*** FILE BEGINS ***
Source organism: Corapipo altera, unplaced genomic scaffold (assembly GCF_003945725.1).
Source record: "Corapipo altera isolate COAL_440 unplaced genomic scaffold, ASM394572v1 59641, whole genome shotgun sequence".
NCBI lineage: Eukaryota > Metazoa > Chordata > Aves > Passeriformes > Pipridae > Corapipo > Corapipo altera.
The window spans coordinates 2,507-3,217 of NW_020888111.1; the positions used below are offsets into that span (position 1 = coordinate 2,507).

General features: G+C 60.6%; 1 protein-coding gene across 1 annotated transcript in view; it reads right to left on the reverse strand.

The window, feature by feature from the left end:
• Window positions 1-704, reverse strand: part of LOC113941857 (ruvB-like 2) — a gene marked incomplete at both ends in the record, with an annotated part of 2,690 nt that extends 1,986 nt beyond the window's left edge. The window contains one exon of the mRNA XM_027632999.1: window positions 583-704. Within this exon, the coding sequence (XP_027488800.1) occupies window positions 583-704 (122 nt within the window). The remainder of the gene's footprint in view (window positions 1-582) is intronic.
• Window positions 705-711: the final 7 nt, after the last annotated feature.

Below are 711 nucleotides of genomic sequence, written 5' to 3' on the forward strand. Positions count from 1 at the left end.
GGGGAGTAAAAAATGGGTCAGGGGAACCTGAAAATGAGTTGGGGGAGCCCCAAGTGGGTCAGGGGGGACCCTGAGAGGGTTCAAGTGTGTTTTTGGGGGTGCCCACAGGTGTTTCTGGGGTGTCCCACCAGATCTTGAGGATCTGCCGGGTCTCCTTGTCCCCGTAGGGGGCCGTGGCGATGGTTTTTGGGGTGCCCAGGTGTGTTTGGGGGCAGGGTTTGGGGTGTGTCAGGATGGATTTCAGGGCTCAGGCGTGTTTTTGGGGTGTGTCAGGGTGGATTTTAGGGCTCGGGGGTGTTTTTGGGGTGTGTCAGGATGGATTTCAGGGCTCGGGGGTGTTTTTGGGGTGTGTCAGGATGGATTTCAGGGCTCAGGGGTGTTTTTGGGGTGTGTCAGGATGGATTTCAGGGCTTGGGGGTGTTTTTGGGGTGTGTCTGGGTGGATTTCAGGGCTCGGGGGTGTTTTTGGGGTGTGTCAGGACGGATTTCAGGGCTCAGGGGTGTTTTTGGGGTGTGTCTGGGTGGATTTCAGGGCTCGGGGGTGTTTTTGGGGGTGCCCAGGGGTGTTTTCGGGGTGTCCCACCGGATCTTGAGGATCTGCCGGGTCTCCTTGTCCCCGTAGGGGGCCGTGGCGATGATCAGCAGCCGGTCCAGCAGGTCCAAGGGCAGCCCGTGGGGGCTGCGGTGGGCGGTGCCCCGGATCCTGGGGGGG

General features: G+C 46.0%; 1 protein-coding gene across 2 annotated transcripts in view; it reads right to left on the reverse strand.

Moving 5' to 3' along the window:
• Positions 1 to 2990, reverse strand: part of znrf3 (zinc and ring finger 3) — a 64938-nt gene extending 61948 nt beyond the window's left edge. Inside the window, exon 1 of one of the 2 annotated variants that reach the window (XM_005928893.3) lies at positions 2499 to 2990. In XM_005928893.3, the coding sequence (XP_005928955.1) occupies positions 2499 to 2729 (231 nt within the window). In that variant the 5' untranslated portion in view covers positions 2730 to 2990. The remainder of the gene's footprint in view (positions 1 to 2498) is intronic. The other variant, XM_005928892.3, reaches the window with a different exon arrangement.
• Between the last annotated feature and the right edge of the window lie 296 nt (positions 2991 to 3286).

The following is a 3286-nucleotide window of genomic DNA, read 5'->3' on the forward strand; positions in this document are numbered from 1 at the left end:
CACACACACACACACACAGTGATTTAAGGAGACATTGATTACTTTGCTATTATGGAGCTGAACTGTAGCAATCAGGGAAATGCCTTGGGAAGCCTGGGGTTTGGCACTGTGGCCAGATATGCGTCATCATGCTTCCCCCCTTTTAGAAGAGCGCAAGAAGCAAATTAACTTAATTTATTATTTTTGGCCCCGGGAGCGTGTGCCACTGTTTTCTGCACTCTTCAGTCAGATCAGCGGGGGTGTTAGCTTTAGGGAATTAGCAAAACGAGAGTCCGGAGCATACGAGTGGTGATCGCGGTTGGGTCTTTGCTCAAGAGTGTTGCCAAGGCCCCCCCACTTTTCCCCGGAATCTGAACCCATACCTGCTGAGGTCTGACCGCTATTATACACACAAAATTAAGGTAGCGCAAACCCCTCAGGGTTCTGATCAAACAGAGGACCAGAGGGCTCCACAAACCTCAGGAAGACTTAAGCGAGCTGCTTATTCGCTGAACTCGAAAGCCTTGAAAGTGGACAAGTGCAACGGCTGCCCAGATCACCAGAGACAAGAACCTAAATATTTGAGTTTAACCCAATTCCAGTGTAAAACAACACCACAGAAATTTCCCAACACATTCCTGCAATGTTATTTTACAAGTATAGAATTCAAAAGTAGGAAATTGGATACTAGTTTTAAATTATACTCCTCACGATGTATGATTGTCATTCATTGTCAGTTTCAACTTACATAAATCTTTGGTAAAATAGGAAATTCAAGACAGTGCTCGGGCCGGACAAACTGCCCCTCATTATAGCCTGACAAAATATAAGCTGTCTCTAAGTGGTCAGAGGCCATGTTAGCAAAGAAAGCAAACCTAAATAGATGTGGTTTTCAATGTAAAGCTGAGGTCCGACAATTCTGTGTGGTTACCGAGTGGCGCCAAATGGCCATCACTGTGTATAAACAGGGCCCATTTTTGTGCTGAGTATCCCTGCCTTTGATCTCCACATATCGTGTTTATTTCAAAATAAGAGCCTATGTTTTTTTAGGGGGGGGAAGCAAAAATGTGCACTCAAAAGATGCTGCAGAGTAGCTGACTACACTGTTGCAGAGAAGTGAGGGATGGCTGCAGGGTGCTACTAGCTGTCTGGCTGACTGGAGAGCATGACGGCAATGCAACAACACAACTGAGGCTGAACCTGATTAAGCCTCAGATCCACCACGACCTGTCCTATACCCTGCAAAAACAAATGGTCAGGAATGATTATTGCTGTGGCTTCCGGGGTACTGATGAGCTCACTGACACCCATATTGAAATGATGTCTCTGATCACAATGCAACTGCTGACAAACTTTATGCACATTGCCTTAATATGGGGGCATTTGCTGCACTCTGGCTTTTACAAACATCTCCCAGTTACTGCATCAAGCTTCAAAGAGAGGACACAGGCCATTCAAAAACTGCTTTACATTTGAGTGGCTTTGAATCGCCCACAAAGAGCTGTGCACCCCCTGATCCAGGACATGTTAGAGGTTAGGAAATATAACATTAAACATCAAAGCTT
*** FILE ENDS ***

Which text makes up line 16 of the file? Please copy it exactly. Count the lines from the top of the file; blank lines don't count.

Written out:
CACACACACACACACACAGTGATTTAAGGAGACATTGATTACTTTGCTATTATGGAGCTGAACTGTAGCAATCAGGGAAATGCCTTGGGAAGCCTGGGGTTTGGCACTGTGGCCAGATATGCGTCATCATGCTTCCCCCCTTTTAGAAGAGCGCAAGAAGCAAATTAACTTAATTTATTATTTTTGGCCCCGGGAGCGTGTGCCACTGTTTTCTGCACTCTTCAGTCAGATCAGCGGGGGTGTTAGCTTTAGGGAATTAGCAAAACGAGAGTCCGGAGCATACGAGTGGTGATCGCGGTTGGGTCTTTGCTCAAGAGTGTTGCCAAGGCCCCCCCACTTTTCCCCGGAATCTGAACCCATACCTGCTGAGGTCTGACCGCTATTATACACACAAAATTAAGGTAGCGCAAACCCCTCAGGGTTCTGATCAAACAGAGGACCAGAGGGCTCCACAAACCTCAGGAAGACTTAAGCGAGCTGCTTATTCGCTGAACTCGAAAGCCTTGAAAGTGGACAAGTGCAACGGCTGCCCAGATCACCAGAGACAAGAACCTAAATATTTGAGTTTAACCCAATTCCAGTGTAAAACAACACCACAGAAATTTCCCAACACATTCCTGCAATGTTATTTTACAAGTATAGAATTCAAAAGTAGGAAATTGGATACTAGTTTTAAATTATACTCCTCACGATGTATGATTGTCATTCATTGTCAGTTTCAACTTACATAAATCTTTGGTAAAATAGGAAATTCAAGACAGTGCTCGGGCCGGACAAACTGCCCCTCATTATAGCCTGACAAAATATAAGCTGTCTCTAAGTGGTCAGAGGCCATGTTAGCAAAGAAAGCAAACCTAAATAGATGTGGTTTTCAATGTAAAGCTGAGGTCCGACAATTCTGTGTGGTTACCGAGTGGCGCCAAATGGCCATCACTGTGTATAAACAGGGCCCATTTTTGTGCTGAGTATCCCTGCCTTTGATCTCCACATATCGTGTTTATTTCAAAATAAGAGCCTATGTTTTTTTAGGGGGGGGAAGCAAAAATGTGCACTCAAAAGATGCTGCAGAGTAGCTGACTACACTGTTGCAGAGAAGTGAGGGATGGCTGCAGGGTGCTACTAGCTGTCTGGCTGACTGGAGAGCATGACGGCAATGCAACAACACAACTGAGGCTGAACCTGATTAAGCCTCAGATCCACCACGACCTGTCCTATACCCTGCAAAAACAAATGGTCAGGAATGATTATTGCTGTGGCTTCCGGGGTACTGATGAGCTCACTGACACCCATATTGAAATGATGTCTCTGATCACAATGCAACTGCTGACAAACTTTATGCACATTGCCTTAATATGGGGGCATTTGCTGCACTCTGGCTTTTACAAACATCTCCCAGTTACTGCATCAAGCTTCAAAGAGAGGACACAGGCCATTCAAAAACTGCTTTACATTTGAGTGGCTTTGAATCGCCCACAAAGAGCTGTGCACCCCCTGATCCAGGACATGTTAGAGGTTAGGAAATATAACATTAAACATCAAAGCTT